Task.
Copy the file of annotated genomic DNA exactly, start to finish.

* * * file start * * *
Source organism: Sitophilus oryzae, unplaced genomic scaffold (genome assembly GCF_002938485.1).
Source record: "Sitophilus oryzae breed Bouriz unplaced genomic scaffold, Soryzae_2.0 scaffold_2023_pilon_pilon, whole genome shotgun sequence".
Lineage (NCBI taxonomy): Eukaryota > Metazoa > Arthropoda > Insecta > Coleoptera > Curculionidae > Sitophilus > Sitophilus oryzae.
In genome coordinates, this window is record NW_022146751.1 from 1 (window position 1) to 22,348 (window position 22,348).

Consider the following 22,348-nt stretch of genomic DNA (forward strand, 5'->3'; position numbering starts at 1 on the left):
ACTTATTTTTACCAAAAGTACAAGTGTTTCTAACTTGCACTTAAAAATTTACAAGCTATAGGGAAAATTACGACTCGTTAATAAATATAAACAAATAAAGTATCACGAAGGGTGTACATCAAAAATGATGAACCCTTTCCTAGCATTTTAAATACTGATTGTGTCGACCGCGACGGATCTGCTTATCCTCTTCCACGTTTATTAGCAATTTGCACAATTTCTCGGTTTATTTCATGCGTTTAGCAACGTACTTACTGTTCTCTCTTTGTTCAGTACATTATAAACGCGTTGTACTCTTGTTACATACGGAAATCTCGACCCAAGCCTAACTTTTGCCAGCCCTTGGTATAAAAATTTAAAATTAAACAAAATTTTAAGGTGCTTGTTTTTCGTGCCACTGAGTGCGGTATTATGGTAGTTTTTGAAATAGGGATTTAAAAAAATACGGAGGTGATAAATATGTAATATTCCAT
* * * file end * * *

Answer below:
Source organism: Sitophilus oryzae, unplaced genomic scaffold (genome assembly GCF_002938485.1).
Source record: "Sitophilus oryzae breed Bouriz unplaced genomic scaffold, Soryzae_2.0 scaffold_2023_pilon_pilon, whole genome shotgun sequence".
Lineage (NCBI taxonomy): Eukaryota > Metazoa > Arthropoda > Insecta > Coleoptera > Curculionidae > Sitophilus > Sitophilus oryzae.
In genome coordinates, this window is record NW_022146751.1 from 1 (window position 1) to 22,348 (window position 22,348).

Consider the following 22,348-nt stretch of genomic DNA (forward strand, 5'->3'; position numbering starts at 1 on the left):
ACTTATTTTTACCAAAAGTACAAGTGTTTCTAACTTGCACTTAAAAATTTACAAGCTATAGGGAAAATTACGACTCGTTAATAAATATAAACAAATAAAGTATCACGAAGGGTGTACATCAAAAATGATGAACCCTTTCCTAGCATTTTAAATACTGATTGTGTCGACCGCGACGGATCTGCTTATCCTCTTCCACGTTTATTAGCAATTTGCACAATTTCTCGGTTTATTTCATGCGTTTAGCAACGTACTTACTGTTCTCTCTTTGTTCAGTACATTATAAACGCGTTGTACTCTTGTTACATACGGAAATCTCGACCCAAGCCTAACTTTTGCCAGCCCTTGGTATAAAAATTTAAAATTAAACAAAATTTTAAGGTGCTTGTTTTTCGTGCCACTGAGTGCGGTATTATGGTAGTTTTTGAAATAGGGATTTAAAAAAATACGGAGGTGATAAATATGTAATATTCCAT